So What Is the Future for the UK Housing Market?
Firstly, the stories coming out regarding the housing market seem to at long last be providing consistency. This consistency is mainly around the number of transactions and there seems to be no improvement.
A number of factors have contributed to the low levels of activity in the housing market:
The continued threat of unemployment and poor economic growth
Sellers holding out for a bigger sale price and the latest Nationwide survey seems to suggest they are winning, with prices increasing by 0.6% of the past six months
The lack of demand for new housing with many of the National UK home builders sitting on large land banks with no immediate signs of them starting development on scale in the near future
Banks in the current climate are still reluctant to lend to the masses and are very selective to who they lend to. The government effort to encourage the banks to lend seems to be failing.
The average age of a first time buyer in the UK is edging towards 40 with many unable to secure funding for a variety of reasons.
So the outlook on the whole is not positive for the UK housing market?
There are glimmers of hope; London is seemly immune to what is happening in the rest of the country. Many buyers from the Middle East and Eastern Europe are widely reported by the media to contribute to the growth in house prices in boroughs such as Chelsea and Kensington.
However, the growth in London is not exclusive to the more upmarket parts of the City. My analysis of the is that many professionally qualified contractors from around the world such as India, Australia, New Zealand, South Africa play an important part in the UK housing market and in particular in London.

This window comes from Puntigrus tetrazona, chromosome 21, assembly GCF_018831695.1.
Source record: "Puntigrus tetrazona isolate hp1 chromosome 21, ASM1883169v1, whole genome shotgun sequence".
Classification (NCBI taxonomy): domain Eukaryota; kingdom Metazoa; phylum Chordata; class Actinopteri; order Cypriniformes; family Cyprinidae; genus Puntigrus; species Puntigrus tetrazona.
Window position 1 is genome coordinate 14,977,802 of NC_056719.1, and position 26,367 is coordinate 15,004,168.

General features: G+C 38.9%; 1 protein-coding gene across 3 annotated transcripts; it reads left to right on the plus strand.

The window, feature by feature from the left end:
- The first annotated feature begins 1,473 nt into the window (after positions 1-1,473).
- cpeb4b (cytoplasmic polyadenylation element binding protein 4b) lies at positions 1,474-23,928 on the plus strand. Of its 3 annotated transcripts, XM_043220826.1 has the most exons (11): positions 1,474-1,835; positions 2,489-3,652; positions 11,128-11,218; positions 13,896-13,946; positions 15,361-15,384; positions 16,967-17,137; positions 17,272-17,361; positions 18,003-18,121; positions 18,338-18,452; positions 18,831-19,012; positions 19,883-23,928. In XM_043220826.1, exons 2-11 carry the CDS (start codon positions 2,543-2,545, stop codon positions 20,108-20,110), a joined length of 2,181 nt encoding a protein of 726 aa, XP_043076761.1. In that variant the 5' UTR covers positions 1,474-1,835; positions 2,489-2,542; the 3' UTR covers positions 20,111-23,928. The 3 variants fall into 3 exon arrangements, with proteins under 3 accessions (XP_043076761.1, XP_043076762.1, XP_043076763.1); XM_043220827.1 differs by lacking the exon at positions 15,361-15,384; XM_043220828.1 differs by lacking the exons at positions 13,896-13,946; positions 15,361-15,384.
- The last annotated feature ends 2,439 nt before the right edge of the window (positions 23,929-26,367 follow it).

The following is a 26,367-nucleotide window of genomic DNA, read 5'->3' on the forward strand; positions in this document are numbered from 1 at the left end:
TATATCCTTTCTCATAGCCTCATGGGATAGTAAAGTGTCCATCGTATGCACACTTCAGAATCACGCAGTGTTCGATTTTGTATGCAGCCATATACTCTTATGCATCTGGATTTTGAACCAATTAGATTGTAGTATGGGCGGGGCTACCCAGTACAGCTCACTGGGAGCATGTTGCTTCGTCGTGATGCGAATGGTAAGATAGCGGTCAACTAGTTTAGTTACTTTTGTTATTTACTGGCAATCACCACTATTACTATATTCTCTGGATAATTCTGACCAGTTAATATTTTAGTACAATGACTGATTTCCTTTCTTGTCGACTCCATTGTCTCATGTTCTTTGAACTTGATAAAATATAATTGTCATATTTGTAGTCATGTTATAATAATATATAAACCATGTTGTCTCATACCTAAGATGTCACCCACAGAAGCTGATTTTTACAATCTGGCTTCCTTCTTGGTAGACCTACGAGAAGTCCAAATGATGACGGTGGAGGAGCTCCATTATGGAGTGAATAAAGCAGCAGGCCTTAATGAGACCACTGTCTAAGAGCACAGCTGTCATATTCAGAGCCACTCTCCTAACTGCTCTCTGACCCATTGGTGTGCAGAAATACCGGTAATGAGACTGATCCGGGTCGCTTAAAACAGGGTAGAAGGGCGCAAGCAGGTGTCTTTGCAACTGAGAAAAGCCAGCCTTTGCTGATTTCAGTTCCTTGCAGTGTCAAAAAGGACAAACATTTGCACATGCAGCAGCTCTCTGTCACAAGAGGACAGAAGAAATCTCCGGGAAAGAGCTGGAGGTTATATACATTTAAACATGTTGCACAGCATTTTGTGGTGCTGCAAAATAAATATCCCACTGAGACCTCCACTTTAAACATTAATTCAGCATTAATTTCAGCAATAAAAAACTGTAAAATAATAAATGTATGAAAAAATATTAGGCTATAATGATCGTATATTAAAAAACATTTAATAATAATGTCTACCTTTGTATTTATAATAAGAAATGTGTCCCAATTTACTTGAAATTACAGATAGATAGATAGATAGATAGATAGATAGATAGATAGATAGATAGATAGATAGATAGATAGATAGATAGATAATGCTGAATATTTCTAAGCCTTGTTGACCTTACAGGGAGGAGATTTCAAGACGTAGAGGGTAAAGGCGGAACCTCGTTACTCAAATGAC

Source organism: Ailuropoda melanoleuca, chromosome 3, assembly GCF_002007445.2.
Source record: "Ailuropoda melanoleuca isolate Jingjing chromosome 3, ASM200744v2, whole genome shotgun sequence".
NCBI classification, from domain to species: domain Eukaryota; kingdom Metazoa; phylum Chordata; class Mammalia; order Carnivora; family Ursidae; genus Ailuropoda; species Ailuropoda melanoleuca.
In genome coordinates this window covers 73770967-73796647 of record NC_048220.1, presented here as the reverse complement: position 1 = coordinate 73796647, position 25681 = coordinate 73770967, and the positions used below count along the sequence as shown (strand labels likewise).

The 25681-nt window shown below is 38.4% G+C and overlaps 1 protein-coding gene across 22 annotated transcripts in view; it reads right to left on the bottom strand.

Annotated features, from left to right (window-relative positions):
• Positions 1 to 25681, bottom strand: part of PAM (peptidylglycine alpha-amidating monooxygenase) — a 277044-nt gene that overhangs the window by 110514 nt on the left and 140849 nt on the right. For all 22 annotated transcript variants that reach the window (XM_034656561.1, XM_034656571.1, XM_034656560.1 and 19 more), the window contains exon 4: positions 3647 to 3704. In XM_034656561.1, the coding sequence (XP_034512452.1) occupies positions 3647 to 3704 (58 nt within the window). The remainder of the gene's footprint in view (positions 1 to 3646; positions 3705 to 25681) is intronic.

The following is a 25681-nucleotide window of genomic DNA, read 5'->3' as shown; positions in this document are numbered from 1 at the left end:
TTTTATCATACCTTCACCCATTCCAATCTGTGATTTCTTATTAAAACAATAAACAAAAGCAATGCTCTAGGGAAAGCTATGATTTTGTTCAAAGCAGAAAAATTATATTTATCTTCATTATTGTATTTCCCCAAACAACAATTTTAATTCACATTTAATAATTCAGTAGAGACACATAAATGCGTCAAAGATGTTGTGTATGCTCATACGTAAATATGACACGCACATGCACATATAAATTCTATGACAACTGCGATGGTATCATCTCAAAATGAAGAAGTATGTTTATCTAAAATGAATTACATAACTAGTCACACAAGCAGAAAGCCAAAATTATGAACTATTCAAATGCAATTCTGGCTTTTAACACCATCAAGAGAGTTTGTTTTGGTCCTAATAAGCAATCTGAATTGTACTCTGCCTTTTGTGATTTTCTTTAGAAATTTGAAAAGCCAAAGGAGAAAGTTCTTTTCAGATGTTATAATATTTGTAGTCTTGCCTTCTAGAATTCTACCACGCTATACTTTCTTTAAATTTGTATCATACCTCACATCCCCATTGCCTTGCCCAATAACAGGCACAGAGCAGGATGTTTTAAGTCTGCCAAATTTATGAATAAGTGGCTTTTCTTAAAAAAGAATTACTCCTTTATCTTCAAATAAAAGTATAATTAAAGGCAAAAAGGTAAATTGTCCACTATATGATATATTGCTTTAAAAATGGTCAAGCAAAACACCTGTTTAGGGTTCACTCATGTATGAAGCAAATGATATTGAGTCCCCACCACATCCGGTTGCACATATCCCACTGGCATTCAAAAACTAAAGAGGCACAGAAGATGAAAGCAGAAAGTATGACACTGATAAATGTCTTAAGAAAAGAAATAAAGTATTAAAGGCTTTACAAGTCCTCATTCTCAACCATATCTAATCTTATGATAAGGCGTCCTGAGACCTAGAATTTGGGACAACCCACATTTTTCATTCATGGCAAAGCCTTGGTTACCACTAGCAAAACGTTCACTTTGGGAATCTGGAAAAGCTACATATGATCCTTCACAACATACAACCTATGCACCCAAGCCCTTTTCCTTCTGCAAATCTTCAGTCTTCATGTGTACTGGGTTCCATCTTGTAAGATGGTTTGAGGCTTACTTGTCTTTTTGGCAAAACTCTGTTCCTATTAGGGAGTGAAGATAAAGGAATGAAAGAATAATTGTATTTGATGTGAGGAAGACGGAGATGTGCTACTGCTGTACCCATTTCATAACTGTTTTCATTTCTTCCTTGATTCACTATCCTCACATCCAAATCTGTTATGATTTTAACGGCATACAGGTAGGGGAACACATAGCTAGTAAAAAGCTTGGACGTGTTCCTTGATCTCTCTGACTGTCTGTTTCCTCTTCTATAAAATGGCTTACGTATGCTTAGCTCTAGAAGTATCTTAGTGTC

For instance my organisation is continuing to see significant growth so why is this?
For me its all about motivation, our client base stems from all around the world and for many cultures that we deal with, renting is dead money. Many of clients are keen to understand quite quickly if mortgages for contractors actually exist. Once they establish they do, they are happy to make some lifestyle changes to ensure they build a deposit. Many contractor mortgages are available at competitive rates if you have a 25% deposit. So for many contractors whose origins are outside the UK there is a strong motive and desire to buy.
Overall, I believe the housing marketing will remain broadly flat for the foreseeable future unless we can motivate the masses to buy for the first time, whether this be through government intervention or free market forces. If this can be achieved we may address the short term issues but in the long term we need to educate future populations and encourage a change in culture. It is OK to rent for many in the UK seems to be the cultural trend.